published on 19 June 2013
Homer (c. 750 BCE) is perhaps the greatest of all epic poets and his legendary status was well established by the time of Classical Athens. He composed (not wrote, since the poems were created and transmitted orally, they were not written down until much later) two major works, the Iliad and the Odyssey; other works were attributed to Homer, but even in antiquity their authorship was disputed. In conjunction with Hesiod, Homer acts as a great pool of information for the Greeks about their gods. Homer is the earliest poet in Western culture whose works have survived intact.
The Iliad is composed of 15,693 hexameters (lines of verse), and is divided into 24 books corresponding to each letter of the Greek alphabet - alpha to omega, a system that was already in place by the time of Herodotus. The Iliad traces the anger of Achilles (“Sing Muse, of the wrath of Achilles” Iliad.1.1) and takes place over 51 days during the tenth and final year of the Trojan War. The poem takes its name from the city of Troy, which is also known as Ilium.
Highlights include: the lengthy Catalogue of Ships of the Greek invading forces, the death of Patroclus and the description of him being carried away by the twins Hypnos and Thanatos (Sleep and Death), the description of the shield of Achilles, the reconciliation between Achilles and Priam, perhaps one of the most moving scenes in Western literature, and several set-piece battles between pairs of Greek heroes, most famously the fight between Achilles and Hektor. In all of these events the intervention of the Greek gods, especially Athena on the side of the Greeks and Apollo for the Trojans, is instrumental in the outcome of all of the human actions during the war.
The Odyssey is composed of 12,109 hexameters and is also divided into 24 in the same manner as the Iliad. Whereas war and anger were the themes of the Iliad, the Odyssey takes place after the Trojan War has been won by the Achaeans, as the Greeks are referred to by Homer. The Odyssey is concerned with the nostos (journey) of the Greek hero Odysseus (the protagonist after whom the poem is named) and the troubles that he faces on his way home from Troy, foiled on his way by godly interventions, especially those of Poseidon. Highlights include Odysseus’ famous encounters with the Sirens, with the Cyclops Polythemus, and the slaying of his wife Penelope’s suitors upon his return to Ithaca.
Unlike Hesiod, who mentions his family and life within his works, this is not really the case for Homer, and since writing is generally believed to have started around 700 BCE, there is no contemporary source on him either, but there are various later Hellenistic and even Roman descriptions of his life (and also the Contest of Homer and Hesiod). Because the dialect of Homer’s works is composed in an archaic form of Ionian Greek and he displays a familiarity with the geography of Asia Minor in the Iliad, there could be some element of truth to claims that Homer’s birthplace was Symrna, Chios, or Ios.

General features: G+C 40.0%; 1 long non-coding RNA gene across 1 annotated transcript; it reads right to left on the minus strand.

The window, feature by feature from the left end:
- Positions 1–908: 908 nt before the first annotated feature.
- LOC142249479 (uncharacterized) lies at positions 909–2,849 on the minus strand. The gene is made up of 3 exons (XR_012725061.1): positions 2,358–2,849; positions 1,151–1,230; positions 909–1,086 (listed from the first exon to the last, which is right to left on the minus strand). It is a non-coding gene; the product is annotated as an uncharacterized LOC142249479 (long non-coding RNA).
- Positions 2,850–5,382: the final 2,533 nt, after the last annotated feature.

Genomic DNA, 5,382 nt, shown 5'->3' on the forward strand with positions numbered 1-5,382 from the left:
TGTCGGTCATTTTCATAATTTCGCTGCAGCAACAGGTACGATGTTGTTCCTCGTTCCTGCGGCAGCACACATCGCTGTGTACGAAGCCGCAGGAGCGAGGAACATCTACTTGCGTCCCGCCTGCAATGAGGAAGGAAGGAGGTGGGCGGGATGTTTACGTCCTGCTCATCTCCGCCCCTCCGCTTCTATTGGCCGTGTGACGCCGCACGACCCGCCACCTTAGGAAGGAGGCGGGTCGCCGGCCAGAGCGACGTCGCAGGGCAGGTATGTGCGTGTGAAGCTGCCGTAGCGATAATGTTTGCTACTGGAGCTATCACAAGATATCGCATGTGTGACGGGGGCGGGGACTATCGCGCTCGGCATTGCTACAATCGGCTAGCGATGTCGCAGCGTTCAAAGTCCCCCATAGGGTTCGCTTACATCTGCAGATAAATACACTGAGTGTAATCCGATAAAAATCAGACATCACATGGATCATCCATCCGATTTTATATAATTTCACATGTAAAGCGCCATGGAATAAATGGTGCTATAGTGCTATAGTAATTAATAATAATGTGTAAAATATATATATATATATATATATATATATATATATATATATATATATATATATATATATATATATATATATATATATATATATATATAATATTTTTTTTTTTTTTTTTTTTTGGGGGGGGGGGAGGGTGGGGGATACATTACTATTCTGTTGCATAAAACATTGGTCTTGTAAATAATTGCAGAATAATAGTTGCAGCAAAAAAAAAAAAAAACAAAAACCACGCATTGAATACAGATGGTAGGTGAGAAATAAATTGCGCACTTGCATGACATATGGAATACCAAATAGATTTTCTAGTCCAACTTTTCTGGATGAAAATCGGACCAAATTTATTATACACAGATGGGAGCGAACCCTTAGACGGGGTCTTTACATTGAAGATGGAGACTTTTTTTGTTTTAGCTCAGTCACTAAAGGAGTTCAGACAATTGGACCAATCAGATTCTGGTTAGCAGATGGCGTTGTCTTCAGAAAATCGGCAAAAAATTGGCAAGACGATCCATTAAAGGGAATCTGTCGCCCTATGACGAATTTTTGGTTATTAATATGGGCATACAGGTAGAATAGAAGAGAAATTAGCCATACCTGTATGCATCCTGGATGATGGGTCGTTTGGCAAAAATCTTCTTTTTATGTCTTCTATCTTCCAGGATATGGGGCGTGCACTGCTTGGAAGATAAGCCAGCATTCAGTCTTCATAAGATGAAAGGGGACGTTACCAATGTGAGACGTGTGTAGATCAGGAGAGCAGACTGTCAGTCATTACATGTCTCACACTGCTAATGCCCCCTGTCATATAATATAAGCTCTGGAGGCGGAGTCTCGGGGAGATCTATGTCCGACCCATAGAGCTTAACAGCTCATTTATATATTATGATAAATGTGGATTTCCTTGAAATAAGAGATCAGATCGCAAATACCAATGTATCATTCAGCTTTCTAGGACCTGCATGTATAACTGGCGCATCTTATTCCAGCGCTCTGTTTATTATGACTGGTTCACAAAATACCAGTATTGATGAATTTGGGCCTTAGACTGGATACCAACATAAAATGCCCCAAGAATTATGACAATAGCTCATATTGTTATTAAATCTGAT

A Single Homer?
There have always been debates as to the ‘person’ of Homer: many places claim to be his birthplace. It is even debated whether or not the two great works were written by the same person: the ancients called those who thought this the chorizontes; the separatists. Some even doubt if one single person was behind these works, and that leads to ‘the Homeric Question’, the idea that the poems are a compilation of layers rolled into one story, which could explain inconsistencies in the narrative and the formulaic language used. According to this school of thought, the poems would most likely have been sung episodically by rhapsodes. This idea was first argued by F. A. Wolf in his 1795 CE work Prolegomena ad Homerum.
Nevertheless, whether Homer was a ‘she’, a ‘he’, or a ‘they’ does not diminish the greatness of the Iliad and the Odyssey, and this can be seen by the fact that the two poems have come down to us in a continuous tradition. The poems were first compiled, organised, and edited under the Athenian Peisistratus, but the Greek text that we have survives from such Alexandrian scholars as Zenodotus and Aristophanes of Byzantium and Aristarchus and their comments on the texts. The first printed editions of Homer were in 1488 CE in Florence by Chalcondyles of Athens. Homer's work was hugely influential on Greek culture, and scenes from his works appeared in Greek sculpture, on Greek pottery, and in Greek tragedy and comedy. He was studied as part of Greek education, and the legends within his work would influence Hellenistic culture, Roman culture, and far beyond, so that Homer’s lasting legacy is that his works are still studied to this day.
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- Barbara Graziosi. Inventing Homer. Cambridge University Press, 2002. Page(s) 98-101.
- Herodotus. The Landmark Herodotus. Anchor Books, 2009. Page(s) 2.53..
- Heubeck, Alfred; West, Stephanie; Hainsworth, J. B.. "Commentary on Homer's Odyssey." Oxford: Oxford University Press. ISBN 0-19-814047-9. 3.
- M.I. Finley. The World of Odysseus. NYRB Classics, 2002. Page(s) 11-12.
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